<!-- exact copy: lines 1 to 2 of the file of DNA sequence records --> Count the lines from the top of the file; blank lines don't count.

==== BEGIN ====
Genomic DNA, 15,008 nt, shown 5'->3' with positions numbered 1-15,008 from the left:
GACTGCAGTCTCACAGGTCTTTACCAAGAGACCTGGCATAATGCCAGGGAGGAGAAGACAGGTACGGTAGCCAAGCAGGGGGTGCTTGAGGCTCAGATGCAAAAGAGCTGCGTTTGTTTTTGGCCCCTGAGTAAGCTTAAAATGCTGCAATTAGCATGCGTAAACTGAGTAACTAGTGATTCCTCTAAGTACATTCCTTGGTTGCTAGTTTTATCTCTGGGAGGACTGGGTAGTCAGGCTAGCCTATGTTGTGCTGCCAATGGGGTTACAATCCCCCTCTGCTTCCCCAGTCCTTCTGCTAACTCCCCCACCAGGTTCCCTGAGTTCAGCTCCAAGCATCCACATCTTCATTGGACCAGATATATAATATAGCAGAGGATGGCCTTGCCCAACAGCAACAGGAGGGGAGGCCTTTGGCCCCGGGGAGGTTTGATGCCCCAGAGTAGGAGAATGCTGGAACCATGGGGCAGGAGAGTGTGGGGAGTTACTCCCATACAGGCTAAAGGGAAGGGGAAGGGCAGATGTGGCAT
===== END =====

Genomic DNA, 15,008 nt, shown 5'->3' with positions numbered 1-15,008 from the left:
GACTGCAGTCTCACAGGTCTTTACCAAGAGACCTGGCATAATGCCAGGGAGGAGAAGACAGGTACGGTAGCCAAGCAGGGGGTGCTTGAGGCTCAGATGCAAAAGAGCTGCGTTTGTTTTTGGCCCCTGAGTAAGCTTAAAATGCTGCAATTAGCATGCGTAAACTGAGTAACTAGTGATTCCTCTAAGTACATTCCTTGGTTGCTAGTTTTATCTCTGGGAGGACTGGGTAGTCAGGCTAGCCTATGTTGTGCTGCCAATGGGGTTACAATCCCCCTCTGCTTCCCCAGTCCTTCTGCTAACTCCCCCACCAGGTTCCCTGAGTTCAGCTCCAAGCATCCACATCTTCATTGGACCAGATATATAATATAGCAGAGGATGGCCTTGCCCAACAGCAACAGGAGGGGAGGCCTTTGGCCCCGGGGAGGTTTGATGCCCCAGAGTAGGAGAATGCTGGAACCATGGGGCAGGAGAGTGTGGGGAGTTACTCCCATACAGGCTAAAGGGAAGGGGAAGGGCAGATGTGGCAT